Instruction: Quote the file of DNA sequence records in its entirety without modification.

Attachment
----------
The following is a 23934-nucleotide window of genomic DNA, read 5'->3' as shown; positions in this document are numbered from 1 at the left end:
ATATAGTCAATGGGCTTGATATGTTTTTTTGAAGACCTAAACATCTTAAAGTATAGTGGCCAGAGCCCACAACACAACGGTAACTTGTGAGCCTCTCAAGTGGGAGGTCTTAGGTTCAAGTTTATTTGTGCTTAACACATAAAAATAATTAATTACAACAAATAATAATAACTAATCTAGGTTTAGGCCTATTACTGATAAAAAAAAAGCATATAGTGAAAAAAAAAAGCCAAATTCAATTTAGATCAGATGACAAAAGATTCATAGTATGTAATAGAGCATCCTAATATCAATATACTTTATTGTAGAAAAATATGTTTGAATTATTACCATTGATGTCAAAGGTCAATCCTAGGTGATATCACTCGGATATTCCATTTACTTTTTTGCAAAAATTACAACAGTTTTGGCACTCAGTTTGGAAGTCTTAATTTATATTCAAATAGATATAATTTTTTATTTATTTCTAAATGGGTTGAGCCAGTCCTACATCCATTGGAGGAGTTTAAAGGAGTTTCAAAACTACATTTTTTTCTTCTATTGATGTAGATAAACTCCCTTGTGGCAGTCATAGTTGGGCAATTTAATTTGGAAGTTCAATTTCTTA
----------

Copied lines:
The following is a 23934-nucleotide window of genomic DNA, read 5'->3' as shown; positions in this document are numbered from 1 at the left end:
ATATAGTCAATGGGCTTGATATGTTTTTTTGAAGACCTAAACATCTTAAAGTATAGTGGCCAGAGCCCACAACACAACGGTAACTTGTGAGCCTCTCAAGTGGGAGGTCTTAGGTTCAAGTTTATTTGTGCTTAACACATAAAAATAATTAATTACAACAAATAATAATAACTAATCTAGGTTTAGGCCTATTACTGATAAAAAAAAAGCATATAGTGAAAAAAAAAAGCCAAATTCAATTTAGATCAGATGACAAAAGATTCATAGTATGTAATAGAGCATCCTAATATCAATATACTTTATTGTAGAAAAATATGTTTGAATTATTACCATTGATGTCAAAGGTCAATCCTAGGTGATATCACTCGGATATTCCATTTACTTTTTTGCAAAAATTACAACAGTTTTGGCACTCAGTTTGGAAGTCTTAATTTATATTCAAATAGATATAATTTTTTATTTATTTCTAAATGGGTTGAGCCAGTCCTACATCCATTGGAGGAGTTTAAAGGAGTTTCAAAACTACATTTTTTTCTTCTATTGATGTAGATAAACTCCCTTGTGGCAGTCATAGTTGGGCAATTTAATTTGGAAGTTCAATTTCTTA